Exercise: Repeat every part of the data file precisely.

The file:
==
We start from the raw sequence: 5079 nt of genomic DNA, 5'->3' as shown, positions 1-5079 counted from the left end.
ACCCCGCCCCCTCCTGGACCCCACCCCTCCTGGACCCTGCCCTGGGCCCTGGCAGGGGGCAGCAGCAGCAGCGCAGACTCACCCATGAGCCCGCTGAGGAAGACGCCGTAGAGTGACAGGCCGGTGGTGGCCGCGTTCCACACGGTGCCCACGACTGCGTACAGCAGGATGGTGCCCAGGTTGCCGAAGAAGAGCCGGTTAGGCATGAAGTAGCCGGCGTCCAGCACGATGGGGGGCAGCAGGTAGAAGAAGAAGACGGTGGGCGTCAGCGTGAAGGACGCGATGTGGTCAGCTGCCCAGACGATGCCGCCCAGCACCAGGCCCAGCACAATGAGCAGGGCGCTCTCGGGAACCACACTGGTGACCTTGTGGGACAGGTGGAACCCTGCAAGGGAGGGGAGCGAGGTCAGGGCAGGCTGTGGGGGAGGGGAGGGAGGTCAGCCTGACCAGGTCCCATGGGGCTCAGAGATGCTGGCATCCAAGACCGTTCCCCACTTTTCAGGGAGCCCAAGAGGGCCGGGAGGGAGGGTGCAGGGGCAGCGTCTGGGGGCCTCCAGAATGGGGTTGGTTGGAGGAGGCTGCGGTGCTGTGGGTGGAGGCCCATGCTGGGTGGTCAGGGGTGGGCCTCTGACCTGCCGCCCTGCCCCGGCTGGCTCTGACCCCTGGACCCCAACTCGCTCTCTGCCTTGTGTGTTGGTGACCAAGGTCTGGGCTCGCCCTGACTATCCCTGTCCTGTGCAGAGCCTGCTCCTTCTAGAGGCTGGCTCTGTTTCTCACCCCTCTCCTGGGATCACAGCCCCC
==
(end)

We start from the raw sequence: 5079 nt of genomic DNA, 5'->3' as shown, positions 1-5079 counted from the left end.
ACCCCGCCCCCTCCTGGACCCCACCCCTCCTGGACCCTGCCCTGGGCCCTGGCAGGGGGCAGCAGCAGCAGCGCAGACTCACCCATGAGCCCGCTGAGGAAGACGCCGTAGAGTGACAGGCCGGTGGTGGCCGCGTTCCACACGGTGCCCACGACTGCGTACAGCAGGATGGTGCCCAGGTTGCCGAAGAAGAGCCGGTTAGGCATGAAGTAGCCGGCGTCCAGCACGATGGGGGGCAGCAGGTAGAAGAAGAAGACGGTGGGCGTCAGCGTGAAGGACGCGATGTGGTCAGCTGCCCAGACGATGCCGCCCAGCACCAGGCCCAGCACAATGAGCAGGGCGCTCTCGGGAACCACACTGGTGACCTTGTGGGACAGGTGGAACCCTGCAAGGGAGGGGAGCGAGGTCAGGGCAGGCTGTGGGGGAGGGGAGGGAGGTCAGCCTGACCAGGTCCCATGGGGCTCAGAGATGCTGGCATCCAAGACCGTTCCCCACTTTTCAGGGAGCCCAAGAGGGCCGGGAGGGAGGGTGCAGGGGCAGCGTCTGGGGGCCTCCAGAATGGGGTTGGTTGGAGGAGGCTGCGGTGCTGTGGGTGGAGGCCCATGCTGGGTGGTCAGGGGTGGGCCTCTGACCTGCCGCCCTGCCCCGGCTGGCTCTGACCCCTGGACCCCAACTCGCTCTCTGCCTTGTGTGTTGGTGACCAAGGTCTGGGCTCGCCCTGACTATCCCTGTCCTGTGCAGAGCCTGCTCCTTCTAGAGGCTGGCTCTGTTTCTCACCCCTCTCCTGGGATCACAGCCCCC